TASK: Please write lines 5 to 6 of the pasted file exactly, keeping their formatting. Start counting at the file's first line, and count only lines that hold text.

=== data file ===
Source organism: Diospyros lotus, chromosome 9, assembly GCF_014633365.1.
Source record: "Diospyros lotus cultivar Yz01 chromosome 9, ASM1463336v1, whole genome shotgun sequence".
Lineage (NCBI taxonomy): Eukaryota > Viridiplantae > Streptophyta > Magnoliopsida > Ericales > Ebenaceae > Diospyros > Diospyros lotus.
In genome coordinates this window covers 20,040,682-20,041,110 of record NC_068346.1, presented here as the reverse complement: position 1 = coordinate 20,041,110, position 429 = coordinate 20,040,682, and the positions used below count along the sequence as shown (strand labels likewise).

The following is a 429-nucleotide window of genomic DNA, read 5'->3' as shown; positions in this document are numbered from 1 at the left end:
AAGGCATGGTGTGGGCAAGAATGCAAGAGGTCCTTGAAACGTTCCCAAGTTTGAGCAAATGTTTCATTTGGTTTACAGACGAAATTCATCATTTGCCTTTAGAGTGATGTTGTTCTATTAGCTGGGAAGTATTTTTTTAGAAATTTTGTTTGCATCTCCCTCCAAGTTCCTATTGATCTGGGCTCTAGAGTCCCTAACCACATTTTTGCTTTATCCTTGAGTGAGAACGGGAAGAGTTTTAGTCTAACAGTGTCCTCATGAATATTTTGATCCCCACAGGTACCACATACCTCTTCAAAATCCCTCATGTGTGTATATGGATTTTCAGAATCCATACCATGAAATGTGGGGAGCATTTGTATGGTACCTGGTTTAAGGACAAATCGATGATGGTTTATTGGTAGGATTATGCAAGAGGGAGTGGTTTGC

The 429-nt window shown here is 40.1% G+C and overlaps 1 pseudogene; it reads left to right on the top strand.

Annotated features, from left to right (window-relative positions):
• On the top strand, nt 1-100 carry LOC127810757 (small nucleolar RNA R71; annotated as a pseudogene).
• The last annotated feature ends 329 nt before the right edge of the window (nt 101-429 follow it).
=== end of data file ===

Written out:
The following is a 429-nucleotide window of genomic DNA, read 5'->3' as shown; positions in this document are numbered from 1 at the left end:
AAGGCATGGTGTGGGCAAGAATGCAAGAGGTCCTTGAAACGTTCCCAAGTTTGAGCAAATGTTTCATTTGGTTTACAGACGAAATTCATCATTTGCCTTTAGAGTGATGTTGTTCTATTAGCTGGGAAGTATTTTTTTAGAAATTTTGTTTGCATCTCCCTCCAAGTTCCTATTGATCTGGGCTCTAGAGTCCCTAACCACATTTTTGCTTTATCCTTGAGTGAGAACGGGAAGAGTTTTAGTCTAACAGTGTCCTCATGAATATTTTGATCCCCACAGGTACCACATACCTCTTCAAAATCCCTCATGTGTGTATATGGATTTTCAGAATCCATACCATGAAATGTGGGGAGCATTTGTATGGTACCTGGTTTAAGGACAAATCGATGATGGTTTATTGGTAGGATTATGCAAGAGGGAGTGGTTTGC